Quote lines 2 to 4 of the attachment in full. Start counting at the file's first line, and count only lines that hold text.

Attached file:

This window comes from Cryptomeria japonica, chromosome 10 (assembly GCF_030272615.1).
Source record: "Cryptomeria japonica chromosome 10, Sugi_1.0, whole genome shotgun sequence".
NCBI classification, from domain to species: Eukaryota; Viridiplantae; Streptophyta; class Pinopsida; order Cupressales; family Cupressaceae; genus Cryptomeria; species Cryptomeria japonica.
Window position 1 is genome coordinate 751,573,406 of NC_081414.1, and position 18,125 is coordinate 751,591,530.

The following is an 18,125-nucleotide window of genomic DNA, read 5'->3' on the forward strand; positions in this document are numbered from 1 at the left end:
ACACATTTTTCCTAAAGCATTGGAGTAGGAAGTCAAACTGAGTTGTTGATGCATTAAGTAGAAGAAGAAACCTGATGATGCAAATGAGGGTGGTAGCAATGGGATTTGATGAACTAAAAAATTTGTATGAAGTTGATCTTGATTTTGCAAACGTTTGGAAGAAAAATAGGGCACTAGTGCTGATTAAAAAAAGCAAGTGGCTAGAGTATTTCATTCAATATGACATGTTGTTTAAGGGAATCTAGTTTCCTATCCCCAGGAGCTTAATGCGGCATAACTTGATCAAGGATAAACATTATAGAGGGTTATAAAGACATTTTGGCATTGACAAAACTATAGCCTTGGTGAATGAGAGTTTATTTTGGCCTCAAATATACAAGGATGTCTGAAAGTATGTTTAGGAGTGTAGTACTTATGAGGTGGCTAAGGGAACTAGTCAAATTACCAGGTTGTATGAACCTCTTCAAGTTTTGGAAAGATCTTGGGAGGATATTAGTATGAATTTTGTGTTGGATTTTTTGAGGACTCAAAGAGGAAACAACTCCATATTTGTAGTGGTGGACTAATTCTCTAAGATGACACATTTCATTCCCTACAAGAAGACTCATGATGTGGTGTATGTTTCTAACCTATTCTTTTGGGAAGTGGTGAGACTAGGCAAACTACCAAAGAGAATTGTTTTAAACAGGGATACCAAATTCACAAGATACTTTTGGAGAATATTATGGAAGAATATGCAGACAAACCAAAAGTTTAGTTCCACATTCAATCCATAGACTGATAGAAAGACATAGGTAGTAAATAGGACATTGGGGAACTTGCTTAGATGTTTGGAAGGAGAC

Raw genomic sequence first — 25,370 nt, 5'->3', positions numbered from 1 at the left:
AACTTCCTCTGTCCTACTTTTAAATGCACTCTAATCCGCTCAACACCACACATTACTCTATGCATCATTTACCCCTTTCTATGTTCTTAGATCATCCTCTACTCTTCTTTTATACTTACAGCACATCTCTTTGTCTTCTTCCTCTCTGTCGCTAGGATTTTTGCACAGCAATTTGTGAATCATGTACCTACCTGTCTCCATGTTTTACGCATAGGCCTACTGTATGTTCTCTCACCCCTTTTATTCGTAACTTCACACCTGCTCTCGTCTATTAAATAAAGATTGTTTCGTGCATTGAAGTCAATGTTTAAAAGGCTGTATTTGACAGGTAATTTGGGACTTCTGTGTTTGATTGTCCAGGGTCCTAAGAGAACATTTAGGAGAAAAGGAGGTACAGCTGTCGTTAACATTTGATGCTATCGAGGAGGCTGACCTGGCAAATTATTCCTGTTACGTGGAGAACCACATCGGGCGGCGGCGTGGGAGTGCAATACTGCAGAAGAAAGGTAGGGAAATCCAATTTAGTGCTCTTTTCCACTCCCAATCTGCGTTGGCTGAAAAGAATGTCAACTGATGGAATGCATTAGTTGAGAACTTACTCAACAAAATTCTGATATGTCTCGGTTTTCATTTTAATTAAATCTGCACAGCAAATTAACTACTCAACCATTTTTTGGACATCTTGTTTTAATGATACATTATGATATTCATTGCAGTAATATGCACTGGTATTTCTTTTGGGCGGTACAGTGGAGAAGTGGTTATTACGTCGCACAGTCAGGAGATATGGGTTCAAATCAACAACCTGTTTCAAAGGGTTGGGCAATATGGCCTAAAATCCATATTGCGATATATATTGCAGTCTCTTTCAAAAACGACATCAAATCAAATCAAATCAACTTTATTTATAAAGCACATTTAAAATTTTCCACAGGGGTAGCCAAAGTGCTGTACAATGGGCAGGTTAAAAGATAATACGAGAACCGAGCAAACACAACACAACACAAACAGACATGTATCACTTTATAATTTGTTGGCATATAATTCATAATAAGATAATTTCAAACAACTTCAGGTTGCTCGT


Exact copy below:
Source record: "Cryptomeria japonica chromosome 10, Sugi_1.0, whole genome shotgun sequence".
NCBI classification, from domain to species: Eukaryota; Viridiplantae; Streptophyta; class Pinopsida; order Cupressales; family Cupressaceae; genus Cryptomeria; species Cryptomeria japonica.
Window position 1 is genome coordinate 751,573,406 of NC_081414.1, and position 18,125 is coordinate 751,591,530.